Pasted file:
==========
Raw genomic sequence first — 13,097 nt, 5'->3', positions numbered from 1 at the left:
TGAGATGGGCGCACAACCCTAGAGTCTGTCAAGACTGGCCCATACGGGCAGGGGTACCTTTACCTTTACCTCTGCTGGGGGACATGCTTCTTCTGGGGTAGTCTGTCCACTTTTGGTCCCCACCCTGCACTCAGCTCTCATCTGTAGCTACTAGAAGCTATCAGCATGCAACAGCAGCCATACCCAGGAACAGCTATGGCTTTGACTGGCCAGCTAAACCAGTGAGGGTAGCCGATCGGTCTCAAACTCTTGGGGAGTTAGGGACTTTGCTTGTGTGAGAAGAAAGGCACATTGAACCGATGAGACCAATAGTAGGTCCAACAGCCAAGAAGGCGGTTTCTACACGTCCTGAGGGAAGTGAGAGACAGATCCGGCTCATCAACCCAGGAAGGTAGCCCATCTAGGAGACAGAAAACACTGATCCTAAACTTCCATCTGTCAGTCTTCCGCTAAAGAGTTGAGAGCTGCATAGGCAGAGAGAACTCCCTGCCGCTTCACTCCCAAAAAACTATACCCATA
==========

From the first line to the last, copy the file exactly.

Raw genomic sequence first — 13,097 nt, 5'->3', positions numbered from 1 at the left:
TGAGATGGGCGCACAACCCTAGAGTCTGTCAAGACTGGCCCATACGGGCAGGGGTACCTTTACCTTTACCTCTGCTGGGGGACATGCTTCTTCTGGGGTAGTCTGTCCACTTTTGGTCCCCACCCTGCACTCAGCTCTCATCTGTAGCTACTAGAAGCTATCAGCATGCAACAGCAGCCATACCCAGGAACAGCTATGGCTTTGACTGGCCAGCTAAACCAGTGAGGGTAGCCGATCGGTCTCAAACTCTTGGGGAGTTAGGGACTTTGCTTGTGTGAGAAGAAAGGCACATTGAACCGATGAGACCAATAGTAGGTCCAACAGCCAAGAAGGCGGTTTCTACACGTCCTGAGGGAAGTGAGAGACAGATCCGGCTCATCAACCCAGGAAGGTAGCCCATCTAGGAGACAGAAAACACTGATCCTAAACTTCCATCTGTCAGTCTTCCGCTAAAGAGTTGAGAGCTGCATAGGCAGAGAGAACTCCCTGCCGCTTCACTCCCAAAAAACTATACCCATA